As it stands, many doctors around the globe simply do not have the information they need to help someone with a rare disease. Factors like these can lead to the misdiagnosis of a rare disease, which can in turn lead to delays in getting the right kind of treatment.

Rare Disease Day is an opportunity for those affected to bring their voices together and be heard by industry executives, healthcare professionals, and legislators.

Find a Rare Disease Day event near you or get involved online in one of the many activities that will draw attention to the needs of many rare-disease communities.

Rare Disease Day and Mesothelioma

While the causes of rare diseases are many, and often attributable to genetics, some are the consequence of infections, allergies, and exposure to toxins. When it comes to exposure to toxins, like radon, mercury, and asbestos, the development of a disease is often preventable. Mesothelioma is one such preventable rare disease.

Caused by the inhalation or ingestion of asbestos fibers, mesothelioma develops when asbestos fibers get stuck in the protective lining that covers a person’s lungs, abdomen, or heart. Over a period of 20-50 years, cancerous tumors develop into the rare and devastating cancer known as mesothelioma. Each year, around 3,000 new cases are diagnosed. Because of how rare mesothelioma is, access to reliable information and treatment options can often prove limited for newly diagnosed victims.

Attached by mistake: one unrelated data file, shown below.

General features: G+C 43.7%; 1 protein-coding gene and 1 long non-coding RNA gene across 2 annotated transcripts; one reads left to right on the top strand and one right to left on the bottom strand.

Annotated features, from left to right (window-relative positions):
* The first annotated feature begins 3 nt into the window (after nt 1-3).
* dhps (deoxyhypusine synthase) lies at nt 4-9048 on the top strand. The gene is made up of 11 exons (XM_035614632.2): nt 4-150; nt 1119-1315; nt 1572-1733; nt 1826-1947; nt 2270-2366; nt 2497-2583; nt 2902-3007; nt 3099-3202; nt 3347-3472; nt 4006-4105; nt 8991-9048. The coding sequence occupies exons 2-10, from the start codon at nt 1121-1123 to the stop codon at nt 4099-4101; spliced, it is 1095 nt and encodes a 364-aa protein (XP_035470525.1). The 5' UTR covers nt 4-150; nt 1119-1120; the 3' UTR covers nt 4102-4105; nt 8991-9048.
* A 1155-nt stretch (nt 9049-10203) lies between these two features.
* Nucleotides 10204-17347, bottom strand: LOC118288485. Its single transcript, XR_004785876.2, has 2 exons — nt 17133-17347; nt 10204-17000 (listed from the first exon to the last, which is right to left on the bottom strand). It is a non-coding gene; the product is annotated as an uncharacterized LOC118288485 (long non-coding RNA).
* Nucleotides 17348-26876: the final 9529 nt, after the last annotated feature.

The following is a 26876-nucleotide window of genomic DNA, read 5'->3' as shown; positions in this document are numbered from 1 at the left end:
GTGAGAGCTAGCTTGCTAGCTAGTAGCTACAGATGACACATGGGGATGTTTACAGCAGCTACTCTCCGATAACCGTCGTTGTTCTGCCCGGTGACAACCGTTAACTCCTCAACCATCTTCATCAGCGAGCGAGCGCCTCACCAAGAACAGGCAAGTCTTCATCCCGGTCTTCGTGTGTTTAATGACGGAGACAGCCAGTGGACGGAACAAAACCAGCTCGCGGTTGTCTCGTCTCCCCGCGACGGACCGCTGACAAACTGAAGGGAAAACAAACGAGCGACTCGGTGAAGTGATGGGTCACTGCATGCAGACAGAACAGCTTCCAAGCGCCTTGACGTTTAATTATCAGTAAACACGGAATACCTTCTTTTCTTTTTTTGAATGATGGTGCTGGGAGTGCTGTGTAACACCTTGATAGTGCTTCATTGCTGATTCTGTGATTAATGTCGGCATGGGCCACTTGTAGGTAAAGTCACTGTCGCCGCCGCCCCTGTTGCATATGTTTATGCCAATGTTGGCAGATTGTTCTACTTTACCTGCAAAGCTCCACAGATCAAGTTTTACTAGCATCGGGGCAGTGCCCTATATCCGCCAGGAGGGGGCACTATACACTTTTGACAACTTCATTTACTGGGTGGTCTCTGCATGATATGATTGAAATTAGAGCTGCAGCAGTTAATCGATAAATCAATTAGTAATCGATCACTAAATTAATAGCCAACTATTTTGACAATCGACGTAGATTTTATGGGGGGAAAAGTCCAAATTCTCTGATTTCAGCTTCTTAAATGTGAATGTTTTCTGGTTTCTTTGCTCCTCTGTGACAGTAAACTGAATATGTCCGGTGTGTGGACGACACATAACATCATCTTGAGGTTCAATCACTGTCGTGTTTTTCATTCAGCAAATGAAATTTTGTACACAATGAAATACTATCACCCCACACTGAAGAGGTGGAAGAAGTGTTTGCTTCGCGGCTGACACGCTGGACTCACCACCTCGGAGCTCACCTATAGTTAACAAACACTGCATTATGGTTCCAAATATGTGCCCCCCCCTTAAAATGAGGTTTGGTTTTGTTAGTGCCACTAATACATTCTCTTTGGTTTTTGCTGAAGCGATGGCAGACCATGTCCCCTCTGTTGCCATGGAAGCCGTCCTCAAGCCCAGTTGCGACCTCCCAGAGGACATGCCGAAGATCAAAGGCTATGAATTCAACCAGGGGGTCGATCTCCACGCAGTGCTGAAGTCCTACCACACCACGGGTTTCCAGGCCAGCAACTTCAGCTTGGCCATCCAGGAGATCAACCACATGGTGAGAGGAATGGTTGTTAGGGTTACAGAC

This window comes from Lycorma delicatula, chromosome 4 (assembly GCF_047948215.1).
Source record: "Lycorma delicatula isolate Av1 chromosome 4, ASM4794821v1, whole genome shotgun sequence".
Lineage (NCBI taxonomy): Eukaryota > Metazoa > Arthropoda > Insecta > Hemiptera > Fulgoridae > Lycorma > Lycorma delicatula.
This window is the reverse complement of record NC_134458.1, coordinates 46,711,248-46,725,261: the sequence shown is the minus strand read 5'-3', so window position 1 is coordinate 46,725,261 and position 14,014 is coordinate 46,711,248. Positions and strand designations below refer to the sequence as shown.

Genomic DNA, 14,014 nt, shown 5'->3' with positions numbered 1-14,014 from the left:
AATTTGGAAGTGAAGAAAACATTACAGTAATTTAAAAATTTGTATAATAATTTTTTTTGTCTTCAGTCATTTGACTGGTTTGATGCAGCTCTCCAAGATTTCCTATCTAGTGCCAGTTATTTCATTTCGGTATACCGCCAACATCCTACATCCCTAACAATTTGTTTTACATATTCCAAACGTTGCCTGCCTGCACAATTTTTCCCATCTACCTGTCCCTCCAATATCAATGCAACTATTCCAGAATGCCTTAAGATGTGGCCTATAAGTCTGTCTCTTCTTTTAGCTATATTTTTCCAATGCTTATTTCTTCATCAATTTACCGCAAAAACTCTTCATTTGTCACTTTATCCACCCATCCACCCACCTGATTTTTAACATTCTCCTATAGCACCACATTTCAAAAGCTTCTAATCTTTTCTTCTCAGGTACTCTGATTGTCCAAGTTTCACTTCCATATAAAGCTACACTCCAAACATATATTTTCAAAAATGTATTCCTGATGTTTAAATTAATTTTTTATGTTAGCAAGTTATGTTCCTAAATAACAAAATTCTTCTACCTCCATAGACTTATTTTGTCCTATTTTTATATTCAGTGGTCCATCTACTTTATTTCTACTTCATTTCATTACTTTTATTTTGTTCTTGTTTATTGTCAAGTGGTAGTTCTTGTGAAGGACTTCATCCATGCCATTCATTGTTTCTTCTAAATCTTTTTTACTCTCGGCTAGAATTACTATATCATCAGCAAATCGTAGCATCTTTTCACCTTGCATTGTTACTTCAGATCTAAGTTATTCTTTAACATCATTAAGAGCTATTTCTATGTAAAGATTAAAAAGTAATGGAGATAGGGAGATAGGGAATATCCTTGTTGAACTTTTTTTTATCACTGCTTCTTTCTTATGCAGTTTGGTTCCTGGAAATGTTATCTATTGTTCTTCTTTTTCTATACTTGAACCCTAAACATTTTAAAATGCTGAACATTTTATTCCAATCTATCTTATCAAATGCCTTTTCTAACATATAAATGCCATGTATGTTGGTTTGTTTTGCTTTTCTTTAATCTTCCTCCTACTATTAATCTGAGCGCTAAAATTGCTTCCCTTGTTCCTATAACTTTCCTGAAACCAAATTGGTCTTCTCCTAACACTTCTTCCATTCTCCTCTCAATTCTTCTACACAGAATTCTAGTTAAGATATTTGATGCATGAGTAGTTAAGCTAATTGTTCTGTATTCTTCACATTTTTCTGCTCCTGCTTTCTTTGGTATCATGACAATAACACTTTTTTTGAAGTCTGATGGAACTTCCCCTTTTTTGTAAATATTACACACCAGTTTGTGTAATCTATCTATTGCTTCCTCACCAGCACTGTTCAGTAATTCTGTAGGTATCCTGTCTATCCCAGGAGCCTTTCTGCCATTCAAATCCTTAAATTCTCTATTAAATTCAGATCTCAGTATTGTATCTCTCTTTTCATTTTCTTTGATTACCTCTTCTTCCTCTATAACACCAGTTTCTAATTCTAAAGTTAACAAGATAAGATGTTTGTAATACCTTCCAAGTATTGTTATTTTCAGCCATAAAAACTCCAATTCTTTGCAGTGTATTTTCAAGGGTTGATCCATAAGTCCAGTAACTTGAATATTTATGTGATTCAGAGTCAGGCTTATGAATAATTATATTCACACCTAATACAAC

Even though this particular disease affects a small portion of the population, raising awareness about it remains incredibly important: If people lack knowledge of the disease, they’re likely to not know about its signs and symptoms, the workplaces and buildings in which they might be exposed to disease-causing toxins, or the available treatments.

All of these factors could stop a person from getting the help they need and deserve.

It’s for these reasons why Rare Disease Day plays a vital role in our global community. Together, we can continue to build our resources and data bank, and test novel treatments and new medications for future generations of patients.

Each year, the efforts of rare-disease advocates bring new treatments and cures to people who are in desperate need of help. Yet there remain millions of people – many of them children – who lack the tools and support to live a healthier, safer life.

Do your part by joining the fight today.

Sokolove Law Team

Contributing Authors

The Sokolove Law Content Team is made up of writers, editors, and journalists. We work with case managers and attorneys to keep site information up to date and accurate. Our site has a wealth of resources available for victims of wrongdoing and their families.

Last modified: February 28, 2022

  1. National Organization for Rare Diseases (NORD). “Rare Disease Database.” Retrieved Feb. 28, 2022, from 
  2. Rare Disease Day. “Rare Disease Day.” Retrieved Feb. 28, 2022, from 
  3. U.S. Dept. of Health and Human Services (HHS). “FAQs About Rare Diseases.” HHS, 26 Jan. 2021. Retrieved Feb. 28, 2022, from